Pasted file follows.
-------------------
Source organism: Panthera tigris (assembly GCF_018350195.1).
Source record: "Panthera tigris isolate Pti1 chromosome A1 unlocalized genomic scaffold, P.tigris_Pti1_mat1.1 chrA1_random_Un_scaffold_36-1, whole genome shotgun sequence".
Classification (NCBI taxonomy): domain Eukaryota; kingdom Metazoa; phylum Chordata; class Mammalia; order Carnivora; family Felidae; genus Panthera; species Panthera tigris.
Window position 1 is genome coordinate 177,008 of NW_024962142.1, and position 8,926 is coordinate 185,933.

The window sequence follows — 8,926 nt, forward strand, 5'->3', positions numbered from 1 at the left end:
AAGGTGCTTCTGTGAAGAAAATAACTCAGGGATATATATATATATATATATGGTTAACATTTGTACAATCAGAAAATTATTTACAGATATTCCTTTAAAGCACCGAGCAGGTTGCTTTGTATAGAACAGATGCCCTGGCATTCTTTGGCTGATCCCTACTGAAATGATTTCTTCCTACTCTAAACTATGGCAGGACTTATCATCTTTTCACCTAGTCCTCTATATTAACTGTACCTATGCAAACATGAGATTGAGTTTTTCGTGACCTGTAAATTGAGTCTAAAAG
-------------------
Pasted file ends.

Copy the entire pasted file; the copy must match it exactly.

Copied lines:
Source organism: Panthera tigris (assembly GCF_018350195.1).
Source record: "Panthera tigris isolate Pti1 chromosome A1 unlocalized genomic scaffold, P.tigris_Pti1_mat1.1 chrA1_random_Un_scaffold_36-1, whole genome shotgun sequence".
Classification (NCBI taxonomy): domain Eukaryota; kingdom Metazoa; phylum Chordata; class Mammalia; order Carnivora; family Felidae; genus Panthera; species Panthera tigris.
Window position 1 is genome coordinate 177,008 of NW_024962142.1, and position 8,926 is coordinate 185,933.

The window sequence follows — 8,926 nt, forward strand, 5'->3', positions numbered from 1 at the left end:
AAGGTGCTTCTGTGAAGAAAATAACTCAGGGATATATATATATATATATATGGTTAACATTTGTACAATCAGAAAATTATTTACAGATATTCCTTTAAAGCACCGAGCAGGTTGCTTTGTATAGAACAGATGCCCTGGCATTCTTTGGCTGATCCCTACTGAAATGATTTCTTCCTACTCTAAACTATGGCAGGACTTATCATCTTTTCACCTAGTCCTCTATATTAACTGTACCTATGCAAACATGAGATTGAGTTTTTCGTGACCTGTAAATTGAGTCTAAAAG